Behavior and toxicity of antimony in the short-tailed field vole (Microtus agrestis)

N. Ainsworth, J. A. Cooke, M. S. Johnson

Research output: Contribution to journalArticle

6 Citations (Scopus)

Abstract

Laboratory experiments were undertaken to study uptake and retention of antimony and to investigate whether the elevated organ antimony concentrations found previously in a population of Microtus agrestis at a contaminated site could cause harmful effects. Antimony trioxide in the diet produced elevated organ concentrations, but even in a 60-day experiment no harmful effects were evident. An equilibrium between uptake and excretion of antimony seemed to be rapidly established and progressive increases in organ concentrations did not occur. When dietary intake was terminated antimony was rapidly cleared. Comparison of findings from the laboratory and field suggested that inhalation was an additional route of intake in the field. It seems that present levels of antimony are unlikely to cause toxic effects in the wild population.

Original languageEnglish
Pages (from-to)165-170
Number of pages6
JournalEcotoxicology and Environmental Safety
Volume21
Issue number2
DOIs
Publication statusPublished - Jan 1 1991

Fingerprint

Antimony
Arvicolinae
antimony
Toxicity
toxicity
Poisons
Nutrition
Inhalation
Population
wild population
excretion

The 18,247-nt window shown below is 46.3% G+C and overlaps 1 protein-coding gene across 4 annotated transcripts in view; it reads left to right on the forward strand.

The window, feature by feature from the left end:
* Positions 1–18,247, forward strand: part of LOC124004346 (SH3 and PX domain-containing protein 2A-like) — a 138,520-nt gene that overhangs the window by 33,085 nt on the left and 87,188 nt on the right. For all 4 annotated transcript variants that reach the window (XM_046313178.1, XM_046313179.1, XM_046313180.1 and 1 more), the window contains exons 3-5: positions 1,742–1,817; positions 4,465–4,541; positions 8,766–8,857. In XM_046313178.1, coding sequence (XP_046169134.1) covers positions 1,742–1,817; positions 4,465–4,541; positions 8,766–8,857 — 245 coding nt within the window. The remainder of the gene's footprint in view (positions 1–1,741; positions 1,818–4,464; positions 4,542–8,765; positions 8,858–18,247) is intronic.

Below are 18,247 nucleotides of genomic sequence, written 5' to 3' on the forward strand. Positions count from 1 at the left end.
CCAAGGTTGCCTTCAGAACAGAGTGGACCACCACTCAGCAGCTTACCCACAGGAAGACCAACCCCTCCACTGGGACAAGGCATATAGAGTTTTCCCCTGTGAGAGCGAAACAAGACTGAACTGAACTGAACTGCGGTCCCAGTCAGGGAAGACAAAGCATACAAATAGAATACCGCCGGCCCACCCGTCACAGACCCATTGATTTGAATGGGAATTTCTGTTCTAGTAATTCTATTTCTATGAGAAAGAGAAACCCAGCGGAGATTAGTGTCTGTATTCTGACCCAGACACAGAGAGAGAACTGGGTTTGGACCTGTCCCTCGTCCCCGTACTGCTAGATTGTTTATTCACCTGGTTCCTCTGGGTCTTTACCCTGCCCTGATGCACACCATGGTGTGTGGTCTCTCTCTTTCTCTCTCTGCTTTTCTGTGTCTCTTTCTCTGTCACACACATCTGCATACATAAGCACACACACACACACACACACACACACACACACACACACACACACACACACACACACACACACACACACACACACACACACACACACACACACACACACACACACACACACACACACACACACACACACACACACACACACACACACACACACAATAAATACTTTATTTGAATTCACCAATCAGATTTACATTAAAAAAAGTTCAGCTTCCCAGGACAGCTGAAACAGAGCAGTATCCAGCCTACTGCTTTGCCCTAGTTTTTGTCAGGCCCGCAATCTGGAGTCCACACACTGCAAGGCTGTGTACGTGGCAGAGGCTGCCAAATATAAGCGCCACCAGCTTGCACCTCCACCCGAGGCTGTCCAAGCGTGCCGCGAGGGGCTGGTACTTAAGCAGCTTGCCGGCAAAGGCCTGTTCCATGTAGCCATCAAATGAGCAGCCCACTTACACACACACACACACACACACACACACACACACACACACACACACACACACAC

Experiments
Diet
diet
organ

All Science Journal Classification (ASJC) codes

  • Environmental Science(all)
  • Environmental Chemistry
  • Earth and Planetary Sciences(all)

Cite this

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abstract = "Laboratory experiments were undertaken to study uptake and retention of antimony and to investigate whether the elevated organ antimony concentrations found previously in a population of Microtus agrestis at a contaminated site could cause harmful effects. Antimony trioxide in the diet produced elevated organ concentrations, but even in a 60-day experiment no harmful effects were evident. An equilibrium between uptake and excretion of antimony seemed to be rapidly established and progressive increases in organ concentrations did not occur. When dietary intake was terminated antimony was rapidly cleared. Comparison of findings from the laboratory and field suggested that inhalation was an additional route of intake in the field. It seems that present levels of antimony are unlikely to cause toxic effects in the wild population.",
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Behavior and toxicity of antimony in the short-tailed field vole (Microtus agrestis). / Ainsworth, N.; Cooke, J. A.; Johnson, M. S.

In: Ecotoxicology and Environmental Safety, Vol. 21, No. 2, 01.01.1991, p. 165-170.

Research output: Contribution to journalArticle

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